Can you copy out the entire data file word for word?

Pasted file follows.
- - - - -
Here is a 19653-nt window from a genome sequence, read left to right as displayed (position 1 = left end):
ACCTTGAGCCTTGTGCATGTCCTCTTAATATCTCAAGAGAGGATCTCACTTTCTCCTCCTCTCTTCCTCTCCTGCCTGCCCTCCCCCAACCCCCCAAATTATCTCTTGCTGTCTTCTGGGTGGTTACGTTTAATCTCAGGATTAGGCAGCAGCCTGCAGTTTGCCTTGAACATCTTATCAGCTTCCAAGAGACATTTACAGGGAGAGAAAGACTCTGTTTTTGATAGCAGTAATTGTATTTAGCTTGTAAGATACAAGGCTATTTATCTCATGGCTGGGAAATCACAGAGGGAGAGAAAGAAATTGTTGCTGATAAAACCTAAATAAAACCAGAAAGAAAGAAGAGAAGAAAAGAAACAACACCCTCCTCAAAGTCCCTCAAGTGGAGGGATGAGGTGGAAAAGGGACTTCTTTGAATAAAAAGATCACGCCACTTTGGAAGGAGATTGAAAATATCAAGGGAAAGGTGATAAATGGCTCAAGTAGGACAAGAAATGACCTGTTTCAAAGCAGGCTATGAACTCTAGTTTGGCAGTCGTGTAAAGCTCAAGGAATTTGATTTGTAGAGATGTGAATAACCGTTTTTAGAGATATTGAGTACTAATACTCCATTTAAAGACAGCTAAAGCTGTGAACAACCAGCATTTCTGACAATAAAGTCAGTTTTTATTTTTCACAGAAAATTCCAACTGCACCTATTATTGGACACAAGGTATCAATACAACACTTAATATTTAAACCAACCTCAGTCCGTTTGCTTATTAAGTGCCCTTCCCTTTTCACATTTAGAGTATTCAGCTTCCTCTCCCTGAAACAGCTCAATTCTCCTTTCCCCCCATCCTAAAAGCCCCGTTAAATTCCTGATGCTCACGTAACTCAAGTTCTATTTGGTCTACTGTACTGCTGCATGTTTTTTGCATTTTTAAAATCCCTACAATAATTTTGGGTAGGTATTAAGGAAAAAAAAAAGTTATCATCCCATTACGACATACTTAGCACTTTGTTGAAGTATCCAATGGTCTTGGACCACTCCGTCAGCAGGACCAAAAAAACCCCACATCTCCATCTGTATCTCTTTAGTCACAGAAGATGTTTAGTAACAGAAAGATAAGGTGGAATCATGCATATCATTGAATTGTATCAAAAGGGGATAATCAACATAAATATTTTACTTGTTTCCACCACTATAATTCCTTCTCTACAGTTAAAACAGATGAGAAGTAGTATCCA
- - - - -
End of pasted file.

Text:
Here is a 19653-nt window from a genome sequence, read left to right as displayed (position 1 = left end):
ACCTTGAGCCTTGTGCATGTCCTCTTAATATCTCAAGAGAGGATCTCACTTTCTCCTCCTCTCTTCCTCTCCTGCCTGCCCTCCCCCAACCCCCCAAATTATCTCTTGCTGTCTTCTGGGTGGTTACGTTTAATCTCAGGATTAGGCAGCAGCCTGCAGTTTGCCTTGAACATCTTATCAGCTTCCAAGAGACATTTACAGGGAGAGAAAGACTCTGTTTTTGATAGCAGTAATTGTATTTAGCTTGTAAGATACAAGGCTATTTATCTCATGGCTGGGAAATCACAGAGGGAGAGAAAGAAATTGTTGCTGATAAAACCTAAATAAAACCAGAAAGAAAGAAGAGAAGAAAAGAAACAACACCCTCCTCAAAGTCCCTCAAGTGGAGGGATGAGGTGGAAAAGGGACTTCTTTGAATAAAAAGATCACGCCACTTTGGAAGGAGATTGAAAATATCAAGGGAAAGGTGATAAATGGCTCAAGTAGGACAAGAAATGACCTGTTTCAAAGCAGGCTATGAACTCTAGTTTGGCAGTCGTGTAAAGCTCAAGGAATTTGATTTGTAGAGATGTGAATAACCGTTTTTAGAGATATTGAGTACTAATACTCCATTTAAAGACAGCTAAAGCTGTGAACAACCAGCATTTCTGACAATAAAGTCAGTTTTTATTTTTCACAGAAAATTCCAACTGCACCTATTATTGGACACAAGGTATCAATACAACACTTAATATTTAAACCAACCTCAGTCCGTTTGCTTATTAAGTGCCCTTCCCTTTTCACATTTAGAGTATTCAGCTTCCTCTCCCTGAAACAGCTCAATTCTCCTTTCCCCCCATCCTAAAAGCCCCGTTAAATTCCTGATGCTCACGTAACTCAAGTTCTATTTGGTCTACTGTACTGCTGCATGTTTTTTGCATTTTTAAAATCCCTACAATAATTTTGGGTAGGTATTAAGGAAAAAAAAAAGTTATCATCCCATTACGACATACTTAGCACTTTGTTGAAGTATCCAATGGTCTTGGACCACTCCGTCAGCAGGACCAAAAAAACCCCACATCTCCATCTGTATCTCTTTAGTCACAGAAGATGTTTAGTAACAGAAAGATAAGGTGGAATCATGCATATCATTGAATTGTATCAAAAGGGGATAATCAACATAAATATTTTACTTGTTTCCACCACTATAATTCCTTCTCTACAGTTAAAACAGATGAGAAGTAGTATCCA